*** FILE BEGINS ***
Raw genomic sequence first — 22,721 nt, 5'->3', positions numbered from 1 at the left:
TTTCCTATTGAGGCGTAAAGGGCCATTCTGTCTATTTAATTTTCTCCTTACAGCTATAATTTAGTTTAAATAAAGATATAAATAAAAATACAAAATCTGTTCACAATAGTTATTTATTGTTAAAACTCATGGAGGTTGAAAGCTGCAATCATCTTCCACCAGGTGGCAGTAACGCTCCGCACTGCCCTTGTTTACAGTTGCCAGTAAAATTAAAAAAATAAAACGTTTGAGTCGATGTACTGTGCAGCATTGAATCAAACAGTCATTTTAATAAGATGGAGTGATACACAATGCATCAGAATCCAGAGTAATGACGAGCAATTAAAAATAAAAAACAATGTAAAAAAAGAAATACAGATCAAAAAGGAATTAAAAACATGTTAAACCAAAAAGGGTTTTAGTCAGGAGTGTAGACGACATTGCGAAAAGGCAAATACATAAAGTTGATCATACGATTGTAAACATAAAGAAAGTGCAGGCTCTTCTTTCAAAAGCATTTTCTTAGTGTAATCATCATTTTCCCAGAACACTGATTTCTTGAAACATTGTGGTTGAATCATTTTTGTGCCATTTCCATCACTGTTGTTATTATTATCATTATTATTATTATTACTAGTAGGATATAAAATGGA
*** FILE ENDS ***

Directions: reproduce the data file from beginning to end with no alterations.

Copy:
Raw genomic sequence first — 22,721 nt, 5'->3', positions numbered from 1 at the left:
TTTCCTATTGAGGCGTAAAGGGCCATTCTGTCTATTTAATTTTCTCCTTACAGCTATAATTTAGTTTAAATAAAGATATAAATAAAAATACAAAATCTGTTCACAATAGTTATTTATTGTTAAAACTCATGGAGGTTGAAAGCTGCAATCATCTTCCACCAGGTGGCAGTAACGCTCCGCACTGCCCTTGTTTACAGTTGCCAGTAAAATTAAAAAAATAAAACGTTTGAGTCGATGTACTGTGCAGCATTGAATCAAACAGTCATTTTAATAAGATGGAGTGATACACAATGCATCAGAATCCAGAGTAATGACGAGCAATTAAAAATAAAAAACAATGTAAAAAAAGAAATACAGATCAAAAAGGAATTAAAAACATGTTAAACCAAAAAGGGTTTTAGTCAGGAGTGTAGACGACATTGCGAAAAGGCAAATACATAAAGTTGATCATACGATTGTAAACATAAAGAAAGTGCAGGCTCTTCTTTCAAAAGCATTTTCTTAGTGTAATCATCATTTTCCCAGAACACTGATTTCTTGAAACATTGTGGTTGAATCATTTTTGTGCCATTTCCATCACTGTTGTTATTATTATCATTATTATTATTATTACTAGTAGGATATAAAATGGA